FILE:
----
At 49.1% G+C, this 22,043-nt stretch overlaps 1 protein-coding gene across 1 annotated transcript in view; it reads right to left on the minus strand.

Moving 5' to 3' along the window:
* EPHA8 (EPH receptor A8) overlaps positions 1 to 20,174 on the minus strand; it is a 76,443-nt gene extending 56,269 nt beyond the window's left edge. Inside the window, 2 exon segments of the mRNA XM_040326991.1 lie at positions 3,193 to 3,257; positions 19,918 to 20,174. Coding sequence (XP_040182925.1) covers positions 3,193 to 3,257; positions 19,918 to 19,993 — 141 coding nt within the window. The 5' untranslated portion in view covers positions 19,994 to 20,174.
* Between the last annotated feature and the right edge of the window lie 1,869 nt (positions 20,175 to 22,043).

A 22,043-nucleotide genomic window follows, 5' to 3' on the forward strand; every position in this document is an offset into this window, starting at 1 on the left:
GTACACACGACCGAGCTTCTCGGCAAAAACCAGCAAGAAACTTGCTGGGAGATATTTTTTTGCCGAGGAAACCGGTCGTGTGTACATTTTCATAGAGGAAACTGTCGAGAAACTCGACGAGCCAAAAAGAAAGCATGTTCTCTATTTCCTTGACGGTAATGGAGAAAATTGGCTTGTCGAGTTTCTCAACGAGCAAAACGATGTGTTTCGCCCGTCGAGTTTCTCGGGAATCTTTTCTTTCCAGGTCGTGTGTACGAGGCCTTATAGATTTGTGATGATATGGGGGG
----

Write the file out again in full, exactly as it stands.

At 49.1% G+C, this 22,043-nt stretch overlaps 1 protein-coding gene across 1 annotated transcript in view; it reads right to left on the minus strand.

Moving 5' to 3' along the window:
* EPHA8 (EPH receptor A8) overlaps positions 1 to 20,174 on the minus strand; it is a 76,443-nt gene extending 56,269 nt beyond the window's left edge. Inside the window, 2 exon segments of the mRNA XM_040326991.1 lie at positions 3,193 to 3,257; positions 19,918 to 20,174. Coding sequence (XP_040182925.1) covers positions 3,193 to 3,257; positions 19,918 to 19,993 — 141 coding nt within the window. The 5' untranslated portion in view covers positions 19,994 to 20,174.
* Between the last annotated feature and the right edge of the window lie 1,869 nt (positions 20,175 to 22,043).

A 22,043-nucleotide genomic window follows, 5' to 3' on the forward strand; every position in this document is an offset into this window, starting at 1 on the left:
GTACACACGACCGAGCTTCTCGGCAAAAACCAGCAAGAAACTTGCTGGGAGATATTTTTTTGCCGAGGAAACCGGTCGTGTGTACATTTTCATAGAGGAAACTGTCGAGAAACTCGACGAGCCAAAAAGAAAGCATGTTCTCTATTTCCTTGACGGTAATGGAGAAAATTGGCTTGTCGAGTTTCTCAACGAGCAAAACGATGTGTTTCGCCCGTCGAGTTTCTCGGGAATCTTTTCTTTCCAGGTCGTGTGTACGAGGCCTTATAGATTTGTGATGATATGGGGGG